10. In particular, the defendant alleges that at no time prior to the proposed sale of the shares in William McKinney & Sons Limited in early 1999, was it ever indicated to the defendant that there was no such right of way across the factory yard nor did anyone ever seek to attempt to stop, challenge or query either the defendant, or any of her relatives, licensees, or invitees in their use of either of the two rights of way that the defendant says she has enjoyed over the factory premises.

11. The defendant accordingly counterclaims for a declaration that she is entitled to the said rights of way at all times and for all purposes on foot and with or without vehicles, to pass and re-pass through or over the factory premises and the defendant seeks further relief to register the rights of way as a burden on Folio 13490F.

12. The proceedings are easily modulised in that the first part of the proceedings which this judgment deals with has simply one objective and that is to determine as to whether or not the defendant enjoyed the benefit of the two rights of way over the plaintiff's lands constituting the factory premises.

Background facts.

The plaintiff's factory premises and the defendant's house are situated side by side and prior to and in or about 1982, the situation was that Oatfield Bungalow had an entrance onto the Ramelton Road and likewise the factory premises was entered from a gate further down also on the Ramelton Road. In 1982, the new DeValera Road was constructed which provided a new entrance into the factory premises and the old Ramelton Road entrance fell into disuse. Oatfield Bungalow could be entered from an entrance on the Ramelton Road but two practical difficulties arose, one being that oil lorries, if they entered the bungalow premises, could not turn to get back down the avenue to the Ramelton Road, and the second was that there would have been difficulty in gaining access to the rear gardens behind the bungalow with, for example, heavy gardening machinery or ride-on lawnmowers and the like.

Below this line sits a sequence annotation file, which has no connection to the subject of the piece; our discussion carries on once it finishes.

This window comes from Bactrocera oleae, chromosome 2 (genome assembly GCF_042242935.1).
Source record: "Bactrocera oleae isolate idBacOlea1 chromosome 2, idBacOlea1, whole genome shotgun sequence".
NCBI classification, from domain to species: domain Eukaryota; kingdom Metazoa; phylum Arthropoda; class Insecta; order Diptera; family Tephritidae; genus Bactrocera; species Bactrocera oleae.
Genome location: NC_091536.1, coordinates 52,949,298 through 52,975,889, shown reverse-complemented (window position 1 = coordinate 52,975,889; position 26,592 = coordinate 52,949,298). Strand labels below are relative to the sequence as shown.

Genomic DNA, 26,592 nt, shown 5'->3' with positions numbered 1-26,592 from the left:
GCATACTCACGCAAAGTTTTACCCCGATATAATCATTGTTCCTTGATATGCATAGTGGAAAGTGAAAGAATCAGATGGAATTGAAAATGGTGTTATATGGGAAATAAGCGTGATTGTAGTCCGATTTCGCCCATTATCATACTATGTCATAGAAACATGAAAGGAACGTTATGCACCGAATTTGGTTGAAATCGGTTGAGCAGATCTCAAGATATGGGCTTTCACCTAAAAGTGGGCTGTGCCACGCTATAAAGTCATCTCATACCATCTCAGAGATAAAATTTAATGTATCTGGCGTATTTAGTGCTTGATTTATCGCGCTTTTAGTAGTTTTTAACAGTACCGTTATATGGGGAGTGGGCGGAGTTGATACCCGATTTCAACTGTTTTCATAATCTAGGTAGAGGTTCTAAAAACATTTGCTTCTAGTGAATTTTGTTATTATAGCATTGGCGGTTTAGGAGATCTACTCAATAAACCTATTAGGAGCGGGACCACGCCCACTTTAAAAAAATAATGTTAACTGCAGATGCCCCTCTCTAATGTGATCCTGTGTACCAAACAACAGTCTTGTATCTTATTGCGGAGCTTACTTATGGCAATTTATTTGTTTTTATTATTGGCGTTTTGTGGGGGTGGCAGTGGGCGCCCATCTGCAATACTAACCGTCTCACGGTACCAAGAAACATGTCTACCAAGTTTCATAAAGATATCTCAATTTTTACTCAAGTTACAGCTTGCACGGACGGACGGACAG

I am satisfied, based on the evidence given to the Court, that from 1999, when the Oatfield Bungalow was conveyed unto Ruth McKinney by her father, Ira, until Ruth McKinney's death in 2013, she often crossed the plaintiff factory's land, from the De Valera Road entrance, to gain access to her adjoining house, Oatfield Bungalow. I am satisfied that, particularly in Ruth's later years, psychiatric nurses, including a Ms. Fiona Graham who gave evidence to the Court, drove across the plaintiff's premises in order to gain access to the said property, and that this happened sometimes...

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2 cases
  • The Square Management Ltd v Dunnes Stores Dublin Company
    • Ireland
    • High Court
    • 2 March 2017
    ...to a right of way over land in the possession of a lessee, and re-visited more recently by the High Court in Zopitar Limited v. Jacob [2015] IEHC 790, another case concerned with an unsuccessfully contended for right of way, where Gilligan J. stated, at paras. 81–82: ‘81.…“User as of right”......
  • Zopitar Ltd v Jacob
    • Ireland
    • Court of Appeal (Ireland)
    • 20 June 2017
    ...property? In the High Court Gilligan J. rejected this contention on the particular facts of this case: see Zopitar Ltd. v. Harold [2015] IEHC 790. The defendant (and counter-claimant) now appeals to this Court against that decision. 2 The plaintiff in these proceedings, Zopitar Ltd., (‘Zopi......